James borrell is a conservation scientist and science communicator, with a particular interest in how species adapt to changing climate.

What’s the Biggest Challenge in Conservation Today?

I’m an optimist, so I try to make sure when I give talks on conservation, that there is a healthy mix of depressing reality and hope for the future.

I’d like to stay in the job and give a few more talks (shamless plug), and unsurprisingly audiences don’t really enjoy leaving thoroughly depressed.

But I do think we’re making progress, though I also think 95% of people don’t really care. A common, almost predictable question at the end of these talks is this: ‘What’s the single biggest challenge in conservation?’

I guess the enormity of the task at hand compels people to look for a simple all-encompassing driver to blame. Is it Palm Oil? Or is it coal? Or climate change? Some have heard that the Earth goes in cycles so there’s nothing to worry about.

There’s lots of ‘biggest problems’ and sometimes my answer depends on how I feel, or the most recent article I’ve read on Mongabay or Conservation Bytes. But increasingly, I think it boils down to this: Shifting Baseline Syndrome. I could make a hash of explaining it, but the Daniel Pauly who coined the term does a far better job in his TED talk.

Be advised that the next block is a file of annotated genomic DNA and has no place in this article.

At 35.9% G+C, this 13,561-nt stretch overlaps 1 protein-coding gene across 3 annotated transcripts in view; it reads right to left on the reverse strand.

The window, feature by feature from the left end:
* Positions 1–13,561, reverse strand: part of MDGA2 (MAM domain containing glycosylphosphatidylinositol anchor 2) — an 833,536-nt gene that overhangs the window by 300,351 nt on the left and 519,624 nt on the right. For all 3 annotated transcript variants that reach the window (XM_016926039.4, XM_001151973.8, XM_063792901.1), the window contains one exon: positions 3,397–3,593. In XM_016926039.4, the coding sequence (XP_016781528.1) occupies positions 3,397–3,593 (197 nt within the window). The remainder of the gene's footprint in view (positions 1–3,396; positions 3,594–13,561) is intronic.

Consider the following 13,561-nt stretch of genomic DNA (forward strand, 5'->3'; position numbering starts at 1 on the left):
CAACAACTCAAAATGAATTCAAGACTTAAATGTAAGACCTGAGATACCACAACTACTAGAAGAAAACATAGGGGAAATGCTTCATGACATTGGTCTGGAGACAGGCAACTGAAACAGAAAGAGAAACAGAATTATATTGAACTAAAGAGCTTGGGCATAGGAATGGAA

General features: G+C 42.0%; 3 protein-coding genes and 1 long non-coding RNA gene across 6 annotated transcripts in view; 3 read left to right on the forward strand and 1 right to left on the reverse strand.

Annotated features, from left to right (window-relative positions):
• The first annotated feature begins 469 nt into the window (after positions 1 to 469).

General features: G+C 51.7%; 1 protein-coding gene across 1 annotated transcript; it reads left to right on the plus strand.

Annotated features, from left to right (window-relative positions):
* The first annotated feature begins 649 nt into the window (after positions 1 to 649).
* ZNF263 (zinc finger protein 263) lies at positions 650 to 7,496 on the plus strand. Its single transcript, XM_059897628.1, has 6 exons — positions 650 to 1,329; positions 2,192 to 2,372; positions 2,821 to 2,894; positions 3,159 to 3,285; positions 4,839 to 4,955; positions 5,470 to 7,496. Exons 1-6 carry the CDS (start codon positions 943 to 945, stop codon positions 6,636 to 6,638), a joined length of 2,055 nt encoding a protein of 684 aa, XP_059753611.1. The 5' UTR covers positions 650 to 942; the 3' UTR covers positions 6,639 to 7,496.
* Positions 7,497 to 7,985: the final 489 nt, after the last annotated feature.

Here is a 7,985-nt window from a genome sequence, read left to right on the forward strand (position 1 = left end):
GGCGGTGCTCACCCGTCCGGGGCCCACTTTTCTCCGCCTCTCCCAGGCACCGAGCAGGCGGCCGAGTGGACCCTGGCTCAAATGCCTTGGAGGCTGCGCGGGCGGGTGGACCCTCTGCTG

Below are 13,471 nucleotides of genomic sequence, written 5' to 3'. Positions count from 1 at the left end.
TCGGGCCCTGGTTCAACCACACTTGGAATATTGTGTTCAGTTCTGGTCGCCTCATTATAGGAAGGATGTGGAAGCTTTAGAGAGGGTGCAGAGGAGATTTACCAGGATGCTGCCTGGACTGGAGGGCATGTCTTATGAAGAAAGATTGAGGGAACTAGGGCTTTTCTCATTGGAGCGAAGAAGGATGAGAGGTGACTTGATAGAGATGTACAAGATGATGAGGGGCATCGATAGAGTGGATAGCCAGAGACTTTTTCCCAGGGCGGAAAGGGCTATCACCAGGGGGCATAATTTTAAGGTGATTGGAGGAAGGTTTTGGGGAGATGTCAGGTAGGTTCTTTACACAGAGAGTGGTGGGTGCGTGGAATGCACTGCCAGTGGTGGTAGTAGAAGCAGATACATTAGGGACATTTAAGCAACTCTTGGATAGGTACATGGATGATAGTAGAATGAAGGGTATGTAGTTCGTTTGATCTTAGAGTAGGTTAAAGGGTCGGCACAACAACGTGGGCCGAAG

The ocean’s shifting baseline

The ocean has degraded within our lifetimes, as shown in the decreasing average size of fish. And yet, as Daniel Pauly shows us onstage at Mission Blue, each time the baseline drops, we call it the new “normal.” At what point do we stop readjusting downward?

What’s the solution?

The solution I think I hope, is to get out to get out to the wildest wildernesses left on earth, before they disappear. This is as close as we can get to real baselines with which to measure conservation’s success and failures (and incidentally, research expeditions might be an engaging and effective way of doing this don’t you think?)

We need to teach students about the forgotten megafauna that roamed Europe and North America merely a geological heart beat ago. Show people that Scotland was once covered in forest and that current ‘conservation management’ of our national parks is simply molding them in our image.

It’s starting to happen, last year Pristine Seas was launched to catalogue and document the most inaccessible and undisturbed corners of our oceans. The results and footage is staggering – take a look.

So next time you’re asked what the biggest challenge in conservation is – it’s us. Not our ways, pollution or greed; just our oddly short memory.

Can you help?

I’m trying to amass as many great example of this shifting baseline phenomenon as possible, if you know of a good one, please post it in the comments below.